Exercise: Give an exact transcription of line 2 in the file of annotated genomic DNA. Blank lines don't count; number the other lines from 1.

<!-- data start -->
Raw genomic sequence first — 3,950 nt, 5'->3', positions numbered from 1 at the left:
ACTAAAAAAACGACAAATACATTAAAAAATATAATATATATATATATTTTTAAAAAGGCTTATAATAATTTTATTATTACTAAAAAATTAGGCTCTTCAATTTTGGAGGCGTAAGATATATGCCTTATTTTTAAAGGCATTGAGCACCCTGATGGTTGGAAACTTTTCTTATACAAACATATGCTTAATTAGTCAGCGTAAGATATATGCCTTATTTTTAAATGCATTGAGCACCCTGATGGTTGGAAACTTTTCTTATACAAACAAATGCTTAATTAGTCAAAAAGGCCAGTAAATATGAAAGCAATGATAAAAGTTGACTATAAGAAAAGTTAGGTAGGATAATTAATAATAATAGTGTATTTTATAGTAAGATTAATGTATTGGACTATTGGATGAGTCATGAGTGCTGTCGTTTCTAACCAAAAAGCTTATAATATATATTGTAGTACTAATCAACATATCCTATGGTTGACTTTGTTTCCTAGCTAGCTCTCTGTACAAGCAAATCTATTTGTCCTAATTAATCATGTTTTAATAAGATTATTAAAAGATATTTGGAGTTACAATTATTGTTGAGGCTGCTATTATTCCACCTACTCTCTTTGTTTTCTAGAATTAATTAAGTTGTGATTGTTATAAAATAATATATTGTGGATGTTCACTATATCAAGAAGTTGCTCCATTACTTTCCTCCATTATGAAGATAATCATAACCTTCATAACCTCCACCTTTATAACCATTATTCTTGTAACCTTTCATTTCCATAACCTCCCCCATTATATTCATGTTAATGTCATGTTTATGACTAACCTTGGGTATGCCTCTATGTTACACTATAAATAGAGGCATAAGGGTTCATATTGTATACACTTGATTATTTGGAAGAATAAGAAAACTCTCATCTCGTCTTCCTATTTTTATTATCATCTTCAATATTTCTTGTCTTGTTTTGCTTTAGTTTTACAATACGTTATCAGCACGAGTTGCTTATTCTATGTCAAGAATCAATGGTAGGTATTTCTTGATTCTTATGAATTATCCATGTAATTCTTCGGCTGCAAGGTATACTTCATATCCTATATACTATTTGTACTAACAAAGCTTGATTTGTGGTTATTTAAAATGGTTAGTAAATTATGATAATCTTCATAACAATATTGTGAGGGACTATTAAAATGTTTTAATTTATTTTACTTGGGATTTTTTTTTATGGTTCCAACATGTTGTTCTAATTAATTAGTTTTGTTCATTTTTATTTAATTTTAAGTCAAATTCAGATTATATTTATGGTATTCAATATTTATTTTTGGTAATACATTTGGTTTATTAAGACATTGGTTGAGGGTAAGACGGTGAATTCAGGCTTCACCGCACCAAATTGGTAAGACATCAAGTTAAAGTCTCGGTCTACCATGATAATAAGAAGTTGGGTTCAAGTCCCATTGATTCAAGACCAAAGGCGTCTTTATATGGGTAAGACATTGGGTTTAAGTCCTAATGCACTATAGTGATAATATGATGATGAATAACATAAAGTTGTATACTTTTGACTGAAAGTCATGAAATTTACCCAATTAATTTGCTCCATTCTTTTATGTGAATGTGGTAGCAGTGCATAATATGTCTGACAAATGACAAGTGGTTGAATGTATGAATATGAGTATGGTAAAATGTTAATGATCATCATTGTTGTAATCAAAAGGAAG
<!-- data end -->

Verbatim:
ACTAAAAAAACGACAAATACATTAAAAAATATAATATATATATATATTTTTAAAAAGGCTTATAATAATTTTATTATTACTAAAAAATTAGGCTCTTCAATTTTGGAGGCGTAAGATATATGCCTTATTTTTAAAGGCATTGAGCACCCTGATGGTTGGAAACTTTTCTTATACAAACATATGCTTAATTAGTCAGCGTAAGATATATGCCTTATTTTTAAATGCATTGAGCACCCTGATGGTTGGAAACTTTTCTTATACAAACAAATGCTTAATTAGTCAAAAAGGCCAGTAAATATGAAAGCAATGATAAAAGTTGACTATAAGAAAAGTTAGGTAGGATAATTAATAATAATAGTGTATTTTATAGTAAGATTAATGTATTGGACTATTGGATGAGTCATGAGTGCTGTCGTTTCTAACCAAAAAGCTTATAATATATATTGTAGTACTAATCAACATATCCTATGGTTGACTTTGTTTCCTAGCTAGCTCTCTGTACAAGCAAATCTATTTGTCCTAATTAATCATGTTTTAATAAGATTATTAAAAGATATTTGGAGTTACAATTATTGTTGAGGCTGCTATTATTCCACCTACTCTCTTTGTTTTCTAGAATTAATTAAGTTGTGATTGTTATAAAATAATATATTGTGGATGTTCACTATATCAAGAAGTTGCTCCATTACTTTCCTCCATTATGAAGATAATCATAACCTTCATAACCTCCACCTTTATAACCATTATTCTTGTAACCTTTCATTTCCATAACCTCCCCCATTATATTCATGTTAATGTCATGTTTATGACTAACCTTGGGTATGCCTCTATGTTACACTATAAATAGAGGCATAAGGGTTCATATTGTATACACTTGATTATTTGGAAGAATAAGAAAACTCTCATCTCGTCTTCCTATTTTTATTATCATCTTCAATATTTCTTGTCTTGTTTTGCTTTAGTTTTACAATACGTTATCAGCACGAGTTGCTTATTCTATGTCAAGAATCAATGGTAGGTATTTCTTGATTCTTATGAATTATCCATGTAATTCTTCGGCTGCAAGGTATACTTCATATCCTATATACTATTTGTACTAACAAAGCTTGATTTGTGGTTATTTAAAATGGTTAGTAAATTATGATAATCTTCATAACAATATTGTGAGGGACTATTAAAATGTTTTAATTTATTTTACTTGGGATTTTTTTTTATGGTTCCAACATGTTGTTCTAATTAATTAGTTTTGTTCATTTTTATTTAATTTTAAGTCAAATTCAGATTATATTTATGGTATTCAATATTTATTTTTGGTAATACATTTGGTTTATTAAGACATTGGTTGAGGGTAAGACGGTGAATTCAGGCTTCACCGCACCAAATTGGTAAGACATCAAGTTAAAGTCTCGGTCTACCATGATAATAAGAAGTTGGGTTCAAGTCCCATTGATTCAAGACCAAAGGCGTCTTTATATGGGTAAGACATTGGGTTTAAGTCCTAATGCACTATAGTGATAATATGATGATGAATAACATAAAGTTGTATACTTTTGACTGAAAGTCATGAAATTTACCCAATTAATTTGCTCCATTCTTTTATGTGAATGTGGTAGCAGTGCATAATATGTCTGACAAATGACAAGTGGTTGAATGTATGAATATGAGTATGGTAAAATGTTAATGATCATCATTGTTGTAATCAAAAGGAAG